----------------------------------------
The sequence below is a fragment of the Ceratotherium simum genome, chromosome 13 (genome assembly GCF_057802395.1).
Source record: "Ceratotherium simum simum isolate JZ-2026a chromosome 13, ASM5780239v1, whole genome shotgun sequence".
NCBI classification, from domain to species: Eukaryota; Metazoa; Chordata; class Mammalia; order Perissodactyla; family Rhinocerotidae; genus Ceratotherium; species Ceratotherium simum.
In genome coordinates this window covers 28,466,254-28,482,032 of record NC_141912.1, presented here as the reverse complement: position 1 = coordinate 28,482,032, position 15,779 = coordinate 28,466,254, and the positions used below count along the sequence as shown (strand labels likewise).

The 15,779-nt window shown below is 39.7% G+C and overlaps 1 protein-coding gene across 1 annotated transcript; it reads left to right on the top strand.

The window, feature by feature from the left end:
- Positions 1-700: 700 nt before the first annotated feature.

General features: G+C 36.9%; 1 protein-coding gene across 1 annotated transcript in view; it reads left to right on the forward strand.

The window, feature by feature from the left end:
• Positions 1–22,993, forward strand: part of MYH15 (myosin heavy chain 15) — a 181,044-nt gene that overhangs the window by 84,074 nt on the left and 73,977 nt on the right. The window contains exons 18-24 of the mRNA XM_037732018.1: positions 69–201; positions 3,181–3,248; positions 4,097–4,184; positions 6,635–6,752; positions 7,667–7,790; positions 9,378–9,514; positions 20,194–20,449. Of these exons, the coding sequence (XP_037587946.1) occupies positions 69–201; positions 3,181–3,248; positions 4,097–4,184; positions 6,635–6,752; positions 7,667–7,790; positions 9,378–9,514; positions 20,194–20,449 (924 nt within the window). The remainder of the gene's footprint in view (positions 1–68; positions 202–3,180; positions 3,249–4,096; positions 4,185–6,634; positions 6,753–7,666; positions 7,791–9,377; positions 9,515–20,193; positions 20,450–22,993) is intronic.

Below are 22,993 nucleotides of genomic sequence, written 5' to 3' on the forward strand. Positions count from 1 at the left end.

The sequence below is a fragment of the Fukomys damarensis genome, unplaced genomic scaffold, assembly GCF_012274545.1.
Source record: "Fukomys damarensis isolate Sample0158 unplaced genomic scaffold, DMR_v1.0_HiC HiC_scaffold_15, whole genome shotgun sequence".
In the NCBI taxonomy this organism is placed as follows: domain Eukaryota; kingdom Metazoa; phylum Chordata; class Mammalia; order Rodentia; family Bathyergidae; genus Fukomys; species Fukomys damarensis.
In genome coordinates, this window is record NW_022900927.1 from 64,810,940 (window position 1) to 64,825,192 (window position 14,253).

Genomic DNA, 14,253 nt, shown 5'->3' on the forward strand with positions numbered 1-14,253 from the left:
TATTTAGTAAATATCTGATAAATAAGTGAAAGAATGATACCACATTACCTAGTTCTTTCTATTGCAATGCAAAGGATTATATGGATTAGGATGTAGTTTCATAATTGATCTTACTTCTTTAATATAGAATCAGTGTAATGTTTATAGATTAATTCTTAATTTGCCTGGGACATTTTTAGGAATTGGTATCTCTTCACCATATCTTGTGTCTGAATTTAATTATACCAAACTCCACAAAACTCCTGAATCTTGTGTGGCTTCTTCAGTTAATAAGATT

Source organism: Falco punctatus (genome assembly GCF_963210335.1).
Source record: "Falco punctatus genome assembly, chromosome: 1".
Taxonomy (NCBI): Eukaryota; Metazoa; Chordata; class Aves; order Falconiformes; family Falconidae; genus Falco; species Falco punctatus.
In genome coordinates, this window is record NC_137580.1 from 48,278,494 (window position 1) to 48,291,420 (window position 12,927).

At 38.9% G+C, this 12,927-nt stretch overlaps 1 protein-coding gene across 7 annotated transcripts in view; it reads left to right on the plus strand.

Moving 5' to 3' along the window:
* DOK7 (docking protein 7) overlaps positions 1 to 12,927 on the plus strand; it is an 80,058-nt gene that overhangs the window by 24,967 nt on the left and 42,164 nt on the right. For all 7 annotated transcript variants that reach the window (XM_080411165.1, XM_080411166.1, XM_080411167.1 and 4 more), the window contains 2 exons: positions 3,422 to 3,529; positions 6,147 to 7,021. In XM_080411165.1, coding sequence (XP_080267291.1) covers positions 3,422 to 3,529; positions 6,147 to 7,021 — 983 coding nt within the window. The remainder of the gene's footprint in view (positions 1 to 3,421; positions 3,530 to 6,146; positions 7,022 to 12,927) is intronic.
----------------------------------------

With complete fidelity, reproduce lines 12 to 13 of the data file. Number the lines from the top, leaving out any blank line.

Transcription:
The sequence below is a fragment of the Fukomys damarensis genome, unplaced genomic scaffold, assembly GCF_012274545.1.
Source record: "Fukomys damarensis isolate Sample0158 unplaced genomic scaffold, DMR_v1.0_HiC HiC_scaffold_15, whole genome shotgun sequence".